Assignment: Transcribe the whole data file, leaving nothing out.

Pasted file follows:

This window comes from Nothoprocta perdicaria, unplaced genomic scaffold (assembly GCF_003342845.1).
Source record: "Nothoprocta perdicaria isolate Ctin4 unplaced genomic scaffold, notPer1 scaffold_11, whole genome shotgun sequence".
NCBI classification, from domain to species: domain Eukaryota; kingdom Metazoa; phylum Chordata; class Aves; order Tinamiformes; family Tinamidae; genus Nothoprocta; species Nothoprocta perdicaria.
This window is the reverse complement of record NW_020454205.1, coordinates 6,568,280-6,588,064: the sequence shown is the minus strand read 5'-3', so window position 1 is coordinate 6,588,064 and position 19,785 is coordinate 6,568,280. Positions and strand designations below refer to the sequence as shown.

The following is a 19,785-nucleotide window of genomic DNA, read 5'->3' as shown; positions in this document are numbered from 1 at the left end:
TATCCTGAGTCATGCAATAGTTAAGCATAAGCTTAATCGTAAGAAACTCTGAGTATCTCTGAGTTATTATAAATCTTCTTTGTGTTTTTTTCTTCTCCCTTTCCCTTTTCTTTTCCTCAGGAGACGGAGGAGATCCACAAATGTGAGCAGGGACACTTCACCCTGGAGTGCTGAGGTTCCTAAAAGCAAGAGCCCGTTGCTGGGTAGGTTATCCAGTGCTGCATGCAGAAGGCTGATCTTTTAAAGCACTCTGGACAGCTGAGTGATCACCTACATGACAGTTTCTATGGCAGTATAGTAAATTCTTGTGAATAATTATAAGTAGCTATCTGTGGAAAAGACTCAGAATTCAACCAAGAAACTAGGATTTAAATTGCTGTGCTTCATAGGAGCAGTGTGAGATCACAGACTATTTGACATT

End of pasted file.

This window comes from Nothoprocta perdicaria, unplaced genomic scaffold (assembly GCF_003342845.1).
Source record: "Nothoprocta perdicaria isolate Ctin4 unplaced genomic scaffold, notPer1 scaffold_11, whole genome shotgun sequence".
NCBI classification, from domain to species: domain Eukaryota; kingdom Metazoa; phylum Chordata; class Aves; order Tinamiformes; family Tinamidae; genus Nothoprocta; species Nothoprocta perdicaria.
This window is the reverse complement of record NW_020454205.1, coordinates 6,568,280-6,588,064: the sequence shown is the minus strand read 5'-3', so window position 1 is coordinate 6,588,064 and position 19,785 is coordinate 6,568,280. Positions and strand designations below refer to the sequence as shown.

The following is a 19,785-nucleotide window of genomic DNA, read 5'->3' as shown; positions in this document are numbered from 1 at the left end:
TATCCTGAGTCATGCAATAGTTAAGCATAAGCTTAATCGTAAGAAACTCTGAGTATCTCTGAGTTATTATAAATCTTCTTTGTGTTTTTTTCTTCTCCCTTTCCCTTTTCTTTTCCTCAGGAGACGGAGGAGATCCACAAATGTGAGCAGGGACACTTCACCCTGGAGTGCTGAGGTTCCTAAAAGCAAGAGCCCGTTGCTGGGTAGGTTATCCAGTGCTGCATGCAGAAGGCTGATCTTTTAAAGCACTCTGGACAGCTGAGTGATCACCTACATGACAGTTTCTATGGCAGTATAGTAAATTCTTGTGAATAATTATAAGTAGCTATCTGTGGAAAAGACTCAGAATTCAACCAAGAAACTAGGATTTAAATTGCTGTGCTTCATAGGAGCAGTGTGAGATCACAGACTATTTGACATT